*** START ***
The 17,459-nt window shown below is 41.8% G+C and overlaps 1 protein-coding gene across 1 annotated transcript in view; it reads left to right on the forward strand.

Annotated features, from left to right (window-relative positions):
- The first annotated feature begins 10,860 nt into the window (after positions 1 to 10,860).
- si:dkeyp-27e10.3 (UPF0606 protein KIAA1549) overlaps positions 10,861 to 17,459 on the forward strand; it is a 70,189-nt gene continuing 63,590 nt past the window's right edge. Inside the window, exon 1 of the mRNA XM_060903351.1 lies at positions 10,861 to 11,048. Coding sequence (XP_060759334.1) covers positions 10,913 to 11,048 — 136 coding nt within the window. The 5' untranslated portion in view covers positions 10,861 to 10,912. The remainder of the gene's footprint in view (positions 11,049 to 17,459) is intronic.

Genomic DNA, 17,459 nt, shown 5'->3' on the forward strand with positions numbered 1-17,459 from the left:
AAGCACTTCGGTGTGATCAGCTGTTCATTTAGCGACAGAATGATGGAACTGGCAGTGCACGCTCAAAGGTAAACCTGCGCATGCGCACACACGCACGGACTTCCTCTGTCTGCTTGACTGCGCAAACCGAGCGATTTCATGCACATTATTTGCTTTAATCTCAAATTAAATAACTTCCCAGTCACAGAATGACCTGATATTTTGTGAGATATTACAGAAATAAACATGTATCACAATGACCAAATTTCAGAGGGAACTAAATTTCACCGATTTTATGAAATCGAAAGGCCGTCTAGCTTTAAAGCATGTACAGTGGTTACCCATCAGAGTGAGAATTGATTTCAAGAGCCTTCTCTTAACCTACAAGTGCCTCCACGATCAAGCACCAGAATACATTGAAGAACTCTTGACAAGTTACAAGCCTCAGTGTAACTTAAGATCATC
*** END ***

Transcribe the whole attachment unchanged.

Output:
The 17,459-nt window shown below is 41.8% G+C and overlaps 1 protein-coding gene across 1 annotated transcript in view; it reads left to right on the forward strand.

Annotated features, from left to right (window-relative positions):
- The first annotated feature begins 10,860 nt into the window (after positions 1 to 10,860).
- si:dkeyp-27e10.3 (UPF0606 protein KIAA1549) overlaps positions 10,861 to 17,459 on the forward strand; it is a 70,189-nt gene continuing 63,590 nt past the window's right edge. Inside the window, exon 1 of the mRNA XM_060903351.1 lies at positions 10,861 to 11,048. Coding sequence (XP_060759334.1) covers positions 10,913 to 11,048 — 136 coding nt within the window. The 5' untranslated portion in view covers positions 10,861 to 10,912. The remainder of the gene's footprint in view (positions 11,049 to 17,459) is intronic.

Genomic DNA, 17,459 nt, shown 5'->3' on the forward strand with positions numbered 1-17,459 from the left:
AAGCACTTCGGTGTGATCAGCTGTTCATTTAGCGACAGAATGATGGAACTGGCAGTGCACGCTCAAAGGTAAACCTGCGCATGCGCACACACGCACGGACTTCCTCTGTCTGCTTGACTGCGCAAACCGAGCGATTTCATGCACATTATTTGCTTTAATCTCAAATTAAATAACTTCCCAGTCACAGAATGACCTGATATTTTGTGAGATATTACAGAAATAAACATGTATCACAATGACCAAATTTCAGAGGGAACTAAATTTCACCGATTTTATGAAATCGAAAGGCCGTCTAGCTTTAAAGCATGTACAGTGGTTACCCATCAGAGTGAGAATTGATTTCAAGAGCCTTCTCTTAACCTACAAGTGCCTCCACGATCAAGCACCAGAATACATTGAAGAACTCTTGACAAGTTACAAGCCTCAGTGTAACTTAAGATCATC